My help for you is to provide tips about the order of steps to take when troubleshooting your issue, that will allow you to proceed through an unknown problem safely to find a resolution, without doing more harm than good. The main thing you need to know nowadays, is not to give out your credit card information to ANYBODY online. I saw one this week that said it was the FBI locking your computer and you had to pay a fine online in order to get it unlocked (pretty clever) BUT NO, the FBI is not in that business, if the URL says epaypal.com, it is not paypal.com don't click on anything fake or asking you for money. The best advice I can give you, when a window pops up that you didn't ask for, or don't understand, just log off your computer and back on again. This only takes a moment and can save you hours of frustration.
If you are the type of person who believes that an ounce of prevention is worth a pound of cure, do this: Download Clonezilla http://clonezilla.org/ and make your own bootable Linux CD that is all set up to copy the ENTIRE image of your computer to a single file, which you can keep on an external hard drive. A good backup plan would be to image each of your computers twice a year and then move your new files to that external device about once a month. Be sure to keep this device in a separate location from the PCs you're backing up, so they don't both get ruined in the same disaster. If the worst happens to your PC, you can get it back to the way it was, by booting again from the Linux CD and copying your image back onto your computer.
Another, simpler strategy that can fix about 2/3 of computer problems is to make sure your System Restore is turned on. This takes occasional snap shots of your system and lets you set your computer back to the way it was last week, or last month. Knowing you can do this, gives us all more confidence to try changing things on our computer, uninstalling software we don't think we need, or installing new software we think we do need. When it turns out not to be what you thought, just restore your computer to last week and you're good again. For the most trying cases use this tip: http://www.techrepublic.com/article/launch-system-restore-from-a-command-prompt-in-windows-xp/6134546
which also works in Windows 7 and 8.
If you still have a problem that isn't getting cured by System Restore, don't give up!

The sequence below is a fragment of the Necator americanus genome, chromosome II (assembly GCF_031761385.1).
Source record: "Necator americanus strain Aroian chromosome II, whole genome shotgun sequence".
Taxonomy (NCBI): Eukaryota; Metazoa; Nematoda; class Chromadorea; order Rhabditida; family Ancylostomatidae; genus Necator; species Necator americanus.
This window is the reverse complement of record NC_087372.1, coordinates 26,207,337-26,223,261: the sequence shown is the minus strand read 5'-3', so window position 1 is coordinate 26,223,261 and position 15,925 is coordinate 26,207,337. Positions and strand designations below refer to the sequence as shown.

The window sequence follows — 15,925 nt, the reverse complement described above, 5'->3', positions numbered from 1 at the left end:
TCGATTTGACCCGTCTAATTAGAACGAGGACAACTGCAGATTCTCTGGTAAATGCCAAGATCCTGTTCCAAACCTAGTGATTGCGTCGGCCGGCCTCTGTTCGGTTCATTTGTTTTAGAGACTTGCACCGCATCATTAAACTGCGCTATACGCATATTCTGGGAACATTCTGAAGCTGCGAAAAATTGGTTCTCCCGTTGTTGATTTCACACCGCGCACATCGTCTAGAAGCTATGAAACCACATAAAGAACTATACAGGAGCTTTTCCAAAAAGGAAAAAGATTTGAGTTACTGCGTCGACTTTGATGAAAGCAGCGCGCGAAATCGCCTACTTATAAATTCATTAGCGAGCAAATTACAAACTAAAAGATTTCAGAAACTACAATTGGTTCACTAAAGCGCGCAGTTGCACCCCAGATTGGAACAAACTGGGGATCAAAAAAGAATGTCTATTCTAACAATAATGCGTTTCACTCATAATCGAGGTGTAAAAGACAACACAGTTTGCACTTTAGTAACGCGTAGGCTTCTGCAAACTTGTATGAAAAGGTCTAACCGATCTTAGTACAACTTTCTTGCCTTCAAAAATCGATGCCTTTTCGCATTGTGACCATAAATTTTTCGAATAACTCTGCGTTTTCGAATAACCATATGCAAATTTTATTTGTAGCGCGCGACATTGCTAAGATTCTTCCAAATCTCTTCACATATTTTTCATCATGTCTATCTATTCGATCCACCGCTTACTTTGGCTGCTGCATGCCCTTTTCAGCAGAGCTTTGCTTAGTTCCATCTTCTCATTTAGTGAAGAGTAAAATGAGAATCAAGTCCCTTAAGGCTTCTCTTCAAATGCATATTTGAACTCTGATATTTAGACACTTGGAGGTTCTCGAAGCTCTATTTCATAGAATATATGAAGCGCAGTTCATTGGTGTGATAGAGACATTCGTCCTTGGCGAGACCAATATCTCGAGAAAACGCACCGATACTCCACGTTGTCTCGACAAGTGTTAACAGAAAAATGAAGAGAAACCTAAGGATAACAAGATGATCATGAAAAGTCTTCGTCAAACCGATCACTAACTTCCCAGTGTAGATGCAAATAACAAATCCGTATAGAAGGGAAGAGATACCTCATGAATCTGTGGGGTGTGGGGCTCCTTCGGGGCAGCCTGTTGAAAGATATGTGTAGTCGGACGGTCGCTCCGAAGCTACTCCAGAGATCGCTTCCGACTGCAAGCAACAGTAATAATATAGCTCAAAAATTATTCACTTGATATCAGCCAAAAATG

First, use Google Groups http://groups.google.com to search UseNet for a discussion of your issue. Simply copy and paste the text of any error message with "quotes" around it and find threaded discussions relating to your issue. Often, the answers are all right there, with links to other sites provided. You're not the first person to have your problem, so let the internet help provide the solutions.
Second, run checkdisk, a utility on your PC that cleans up the physical space on your hard drive and synchronizes the index of that information back to the software index of your system, many problems go away with this cure.
Third, update your antivirus software and run a scan and fix.Microsoft offers a free virus software called Security Essentials which I recommend, choose it in Ninite updater below. Then, download Microsoft's Safety Scanner http://www.microsoft.com/security/scanner/en-us/default.aspx and let it run a full scan. If these don't help, try www.antivirus.com and use their free scan and repair for home users. Fourth, you can keep non-Microsoft updates current with www.ninite.com a quick way to keep your machine safe and running the latest versions of internet software.
Last, it might be quicker, if your files are backed up, to boot from your restore CD and set up your PC again from scratch. If you suspect your hard drive is worn out, you can replace it with a new one before restoring, and often use your old drive as a slave (drive D:) to recover files directly off it by copying them to your new C: drive. Be sure to write down your key information first!
Stay tuned to this page for more interesting tips and links and useful advice.
Recently, I read an article which says desktop computers are for production, like in a business environment, create a document, spreadsheet or presentation, for instance. Whereas, the new smart phones and tablets with a mobile/touch interface are more about engaging users in media or social contexts, so easy access to music, video, e-books, e-mail, internet, Facebook, Twitter, etc. I think it helps to think of these as two separate digital technologies, that are set up and used in different ways. Think of ways to engage student with the technology that is designed to ease engagement. Apps like www.exitticket.org
make this easy to pursue.